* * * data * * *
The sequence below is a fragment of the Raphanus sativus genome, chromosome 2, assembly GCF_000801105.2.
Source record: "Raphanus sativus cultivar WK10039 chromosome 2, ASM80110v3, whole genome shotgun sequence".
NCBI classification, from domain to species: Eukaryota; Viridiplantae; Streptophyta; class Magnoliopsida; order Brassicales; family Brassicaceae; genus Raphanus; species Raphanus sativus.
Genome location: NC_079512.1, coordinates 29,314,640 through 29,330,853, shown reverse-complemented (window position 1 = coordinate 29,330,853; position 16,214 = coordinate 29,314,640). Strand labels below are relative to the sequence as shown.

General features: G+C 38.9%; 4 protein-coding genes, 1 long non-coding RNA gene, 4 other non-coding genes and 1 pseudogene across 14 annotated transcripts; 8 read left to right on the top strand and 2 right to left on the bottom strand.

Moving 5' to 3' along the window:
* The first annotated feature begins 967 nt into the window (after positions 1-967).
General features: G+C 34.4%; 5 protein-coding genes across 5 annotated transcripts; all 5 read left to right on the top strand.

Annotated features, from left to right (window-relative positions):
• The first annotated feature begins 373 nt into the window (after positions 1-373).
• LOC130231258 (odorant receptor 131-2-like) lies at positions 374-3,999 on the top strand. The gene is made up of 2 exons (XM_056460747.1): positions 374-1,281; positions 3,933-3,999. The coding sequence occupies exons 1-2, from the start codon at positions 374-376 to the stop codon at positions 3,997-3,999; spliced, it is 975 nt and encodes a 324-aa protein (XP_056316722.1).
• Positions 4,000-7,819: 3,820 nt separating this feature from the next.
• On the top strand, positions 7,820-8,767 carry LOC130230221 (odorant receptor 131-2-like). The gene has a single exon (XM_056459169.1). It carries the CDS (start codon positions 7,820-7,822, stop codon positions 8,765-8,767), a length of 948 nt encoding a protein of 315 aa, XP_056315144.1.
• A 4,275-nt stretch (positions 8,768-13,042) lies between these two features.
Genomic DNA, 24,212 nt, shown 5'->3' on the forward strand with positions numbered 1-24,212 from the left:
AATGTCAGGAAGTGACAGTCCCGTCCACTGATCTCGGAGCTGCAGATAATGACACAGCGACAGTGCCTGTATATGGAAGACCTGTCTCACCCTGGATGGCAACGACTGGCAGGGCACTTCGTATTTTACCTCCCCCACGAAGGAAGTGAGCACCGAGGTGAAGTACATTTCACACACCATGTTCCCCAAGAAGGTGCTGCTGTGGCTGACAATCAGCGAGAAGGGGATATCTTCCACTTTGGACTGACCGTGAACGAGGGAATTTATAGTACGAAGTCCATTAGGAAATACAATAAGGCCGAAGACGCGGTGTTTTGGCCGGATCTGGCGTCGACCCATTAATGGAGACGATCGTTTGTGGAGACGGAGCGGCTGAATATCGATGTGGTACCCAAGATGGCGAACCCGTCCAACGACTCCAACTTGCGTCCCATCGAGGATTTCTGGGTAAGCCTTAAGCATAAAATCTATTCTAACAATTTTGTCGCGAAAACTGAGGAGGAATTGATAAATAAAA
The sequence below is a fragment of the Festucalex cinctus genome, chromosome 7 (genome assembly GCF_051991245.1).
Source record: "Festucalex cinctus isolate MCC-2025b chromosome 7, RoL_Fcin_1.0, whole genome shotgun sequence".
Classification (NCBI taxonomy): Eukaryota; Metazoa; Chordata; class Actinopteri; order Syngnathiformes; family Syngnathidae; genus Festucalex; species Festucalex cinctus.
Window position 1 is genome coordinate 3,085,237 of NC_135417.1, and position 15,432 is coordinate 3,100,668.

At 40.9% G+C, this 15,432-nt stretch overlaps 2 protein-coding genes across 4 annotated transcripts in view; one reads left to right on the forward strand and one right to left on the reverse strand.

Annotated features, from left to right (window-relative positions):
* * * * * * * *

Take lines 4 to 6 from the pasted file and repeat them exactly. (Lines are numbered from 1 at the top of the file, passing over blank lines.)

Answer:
Genome location: NC_079512.1, coordinates 29,314,640 through 29,330,853, shown reverse-complemented (window position 1 = coordinate 29,330,853; position 16,214 = coordinate 29,314,640). Strand labels below are relative to the sequence as shown.

General features: G+C 38.9%; 4 protein-coding genes, 1 long non-coding RNA gene, 4 other non-coding genes and 1 pseudogene across 14 annotated transcripts; 8 read left to right on the top strand and 2 right to left on the bottom strand.

Moving 5' to 3' along the window: